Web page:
Wednesday, August 13, 2014

Because I'm not finished yet: Robin Williams, Michael Brown, Matt Walsh

Let me start by saying, I'm pretty sure I hate Matt Walsh.

I'm called to forgiveness, as all Christians are. I'll get there on this one, I'm sure, since Matt Walsh isn't really relevant enough to continue hating, but just for today I've decided to hate him.

It started because my brother posted a comment to a blog MW linked to Facebook, so the blog showed up on my screen. I'm not totally sure I understand my brother's comment, so I'm going to leave that out. Matt Walsh was saying, basically, that suicide was a choice, a choice he condemned. He made obscure reference to his own past as being something he'd had to overcome, indicating that he felt justified in making a blanket statement about suicide as a whole, as it is faced by everyone.

That's trouble.  Anytime we start a sentence, "All ______ (suicides, depressed people, Christians, gays) are ________ " we need to shut up, have a good think, and try again.

Matt Walsh knows that at this point in his life suicide would be something he could choose or not choose. Matt Walsh knows nothing about the directions his life might go, the places he might find himself, the struggles he might someday have to endure. He has no idea what illnesses might fall upon his family.

More importantly, he has no idea what it's like inside my brain. Nor my brother's brain, my child's brain, Robin Williams' brain. He's speaking a confident "truth" based only on his own experiences, and that is, primarily, bullshit.

Just because I was feeling ornery, I scrolled down and read the previous post on Matt Walsh's blog. It's titled, "Police Officers Aren't the Ones Destroying The Black Community."  Hey, maybe not, but they are the ones shooting unarmed teenagers walking down the street. Walsh seems to think that the big picture in the Michael Brown story is that some of the protests after his death became destructive. Hello? A momma's child died. Walsh says, "two men allegedly assaulted an officer as he was getting out of his car," and while he notes that witnesses dispute that account, he leaves the strong impression that a cop was doing his job, clearing out some thugs who wantonly attacked him, while again, all evidence points to two young men walking peacefully down the street when a police officer challenged them. Because they were walking down the street. Nobody thought they were committing a crime. It was broad daylight. The officer started something that ended in tragedy by his own hand.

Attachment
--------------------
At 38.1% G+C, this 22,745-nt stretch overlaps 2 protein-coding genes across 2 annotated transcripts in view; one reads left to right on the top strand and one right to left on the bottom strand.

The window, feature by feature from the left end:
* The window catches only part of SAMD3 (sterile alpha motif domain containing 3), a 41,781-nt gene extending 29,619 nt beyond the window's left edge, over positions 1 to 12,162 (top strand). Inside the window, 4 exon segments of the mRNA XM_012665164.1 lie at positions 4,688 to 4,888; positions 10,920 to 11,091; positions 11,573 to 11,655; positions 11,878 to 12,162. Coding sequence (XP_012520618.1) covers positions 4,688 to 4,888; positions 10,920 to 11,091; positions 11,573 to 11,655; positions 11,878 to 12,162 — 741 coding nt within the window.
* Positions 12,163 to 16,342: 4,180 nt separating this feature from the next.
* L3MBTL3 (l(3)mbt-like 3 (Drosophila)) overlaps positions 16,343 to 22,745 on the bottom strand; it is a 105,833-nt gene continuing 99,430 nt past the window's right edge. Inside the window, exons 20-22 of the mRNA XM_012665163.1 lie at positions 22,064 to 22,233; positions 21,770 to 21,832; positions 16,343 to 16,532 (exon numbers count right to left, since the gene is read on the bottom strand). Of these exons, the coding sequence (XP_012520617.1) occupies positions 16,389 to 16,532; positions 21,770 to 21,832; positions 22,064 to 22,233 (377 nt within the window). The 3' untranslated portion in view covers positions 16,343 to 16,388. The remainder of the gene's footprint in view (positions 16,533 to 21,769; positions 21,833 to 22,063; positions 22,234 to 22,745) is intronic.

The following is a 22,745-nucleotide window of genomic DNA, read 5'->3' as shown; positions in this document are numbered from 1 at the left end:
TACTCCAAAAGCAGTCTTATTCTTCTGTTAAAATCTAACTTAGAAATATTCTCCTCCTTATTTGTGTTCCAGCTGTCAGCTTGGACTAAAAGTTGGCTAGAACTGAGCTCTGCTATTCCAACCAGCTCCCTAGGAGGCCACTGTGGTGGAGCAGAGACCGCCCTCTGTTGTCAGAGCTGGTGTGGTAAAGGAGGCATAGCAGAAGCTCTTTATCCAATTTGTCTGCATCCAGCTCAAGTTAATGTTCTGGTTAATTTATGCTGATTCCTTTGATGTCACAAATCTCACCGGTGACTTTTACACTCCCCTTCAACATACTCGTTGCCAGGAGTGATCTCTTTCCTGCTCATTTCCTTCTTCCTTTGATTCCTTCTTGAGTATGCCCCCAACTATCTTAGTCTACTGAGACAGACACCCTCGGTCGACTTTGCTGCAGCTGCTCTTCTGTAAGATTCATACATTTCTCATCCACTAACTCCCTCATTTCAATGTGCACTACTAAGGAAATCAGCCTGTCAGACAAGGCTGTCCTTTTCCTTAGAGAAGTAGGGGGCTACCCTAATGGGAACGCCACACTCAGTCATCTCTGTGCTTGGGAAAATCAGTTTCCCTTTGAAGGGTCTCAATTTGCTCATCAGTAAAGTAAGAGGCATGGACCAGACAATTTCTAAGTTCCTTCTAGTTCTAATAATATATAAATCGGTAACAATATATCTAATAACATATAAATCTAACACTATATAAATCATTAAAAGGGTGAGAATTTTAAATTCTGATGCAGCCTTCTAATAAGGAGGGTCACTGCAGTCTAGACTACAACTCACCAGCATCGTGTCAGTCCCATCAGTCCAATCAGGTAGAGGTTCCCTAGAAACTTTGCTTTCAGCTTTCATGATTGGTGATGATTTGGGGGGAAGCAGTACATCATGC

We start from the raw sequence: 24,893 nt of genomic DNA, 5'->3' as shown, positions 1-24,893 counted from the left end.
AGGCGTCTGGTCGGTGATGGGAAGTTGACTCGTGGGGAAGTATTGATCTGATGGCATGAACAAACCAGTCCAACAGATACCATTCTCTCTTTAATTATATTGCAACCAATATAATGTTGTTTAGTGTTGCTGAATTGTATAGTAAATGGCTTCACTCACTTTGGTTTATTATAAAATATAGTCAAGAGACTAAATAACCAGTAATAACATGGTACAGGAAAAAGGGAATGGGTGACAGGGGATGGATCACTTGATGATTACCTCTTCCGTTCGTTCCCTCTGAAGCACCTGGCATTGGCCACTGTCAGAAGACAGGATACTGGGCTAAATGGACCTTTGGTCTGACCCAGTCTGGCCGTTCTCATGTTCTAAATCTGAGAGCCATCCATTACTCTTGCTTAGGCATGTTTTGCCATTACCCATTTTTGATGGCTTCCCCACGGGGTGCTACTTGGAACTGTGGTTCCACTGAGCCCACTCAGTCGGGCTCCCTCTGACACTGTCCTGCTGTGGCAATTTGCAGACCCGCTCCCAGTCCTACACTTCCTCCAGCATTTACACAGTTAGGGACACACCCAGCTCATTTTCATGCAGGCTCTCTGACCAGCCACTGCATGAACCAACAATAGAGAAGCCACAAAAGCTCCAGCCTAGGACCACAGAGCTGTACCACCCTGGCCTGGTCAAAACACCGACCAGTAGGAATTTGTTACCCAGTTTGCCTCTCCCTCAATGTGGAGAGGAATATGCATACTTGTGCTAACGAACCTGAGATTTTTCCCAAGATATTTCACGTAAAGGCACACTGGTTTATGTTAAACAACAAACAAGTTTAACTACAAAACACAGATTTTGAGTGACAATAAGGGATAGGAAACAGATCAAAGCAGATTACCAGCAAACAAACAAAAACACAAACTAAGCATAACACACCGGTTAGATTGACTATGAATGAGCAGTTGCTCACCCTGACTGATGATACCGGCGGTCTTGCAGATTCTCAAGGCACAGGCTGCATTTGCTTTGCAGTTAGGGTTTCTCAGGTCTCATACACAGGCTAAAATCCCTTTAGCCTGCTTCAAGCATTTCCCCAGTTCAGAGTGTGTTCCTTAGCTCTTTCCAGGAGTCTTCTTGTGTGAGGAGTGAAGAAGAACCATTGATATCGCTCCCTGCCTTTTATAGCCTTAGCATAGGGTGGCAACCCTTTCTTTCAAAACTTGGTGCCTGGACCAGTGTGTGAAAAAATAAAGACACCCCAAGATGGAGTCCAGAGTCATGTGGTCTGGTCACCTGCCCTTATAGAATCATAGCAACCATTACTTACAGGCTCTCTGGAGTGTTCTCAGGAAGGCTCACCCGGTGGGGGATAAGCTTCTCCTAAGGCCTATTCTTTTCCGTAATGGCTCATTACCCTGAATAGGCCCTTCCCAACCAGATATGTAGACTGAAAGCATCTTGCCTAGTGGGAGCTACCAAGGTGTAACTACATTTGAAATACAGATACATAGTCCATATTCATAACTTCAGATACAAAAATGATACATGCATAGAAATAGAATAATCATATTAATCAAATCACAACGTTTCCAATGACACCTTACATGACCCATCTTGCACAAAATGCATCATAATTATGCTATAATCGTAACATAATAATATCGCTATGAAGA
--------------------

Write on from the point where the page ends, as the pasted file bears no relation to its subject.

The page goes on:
The horrid part is that people listen to idiots like Matt Walsh. They listen to FOX News analyst Shepard Smith calling Robin Williams a "coward," for killing himself in "a fit of depression," as though the disease were a sort of temporary temper-tantrum.  People listen to prejudice and hate expressed with confidence and verve, and they buy into it, but none of it is true. None of it is love. None of it, not one ounce, is Christian.

Robin Williams was a Christian. He was Episcopalian, which he famously described as, "Catholic lite-all the sacraments, half the guilt." He suffered from depression his entire adult life. He fought as hard as he could, and he was brave, and he died.

Suicide is not a sin. It's been centuries since the Catholic Church refused to bury suicide victims in consecrated grounds. Currently, suicide victims are treated as gently as all other people who die. "The church makes no judgment about the individual's relationship with God. We simply place all our trust in God's mercy and love for the one who has died, and for those terribly hurt by the death." (

Depression is not a sin.  Depression is a brain disorder. Many of our better Catholic Saints have suffered from it, including recently Mother Theresa of Calcutta, who never let her black nights prevent her from showing God's love. Neither suicide nor depression say anything about any person's inherent goodness or about how much that person is loved by God.

Unlike Matt Walsh, I would say that shooting teenagers dead for no reason is a sin. I would further suggest that a community protest about that death is not only not a sin, but is an admirable and reasonable response. Without the protest, who among us would have heard of the death of Michael Brown? If there's no protest, there's no media; without media coverage on this issue there is no possibility of change. Michael Brown wasn't the victim of random violence, drug bangers, gang members or thieves. He was deliberately shot by an officer of the law; when that can happen, something needs to change.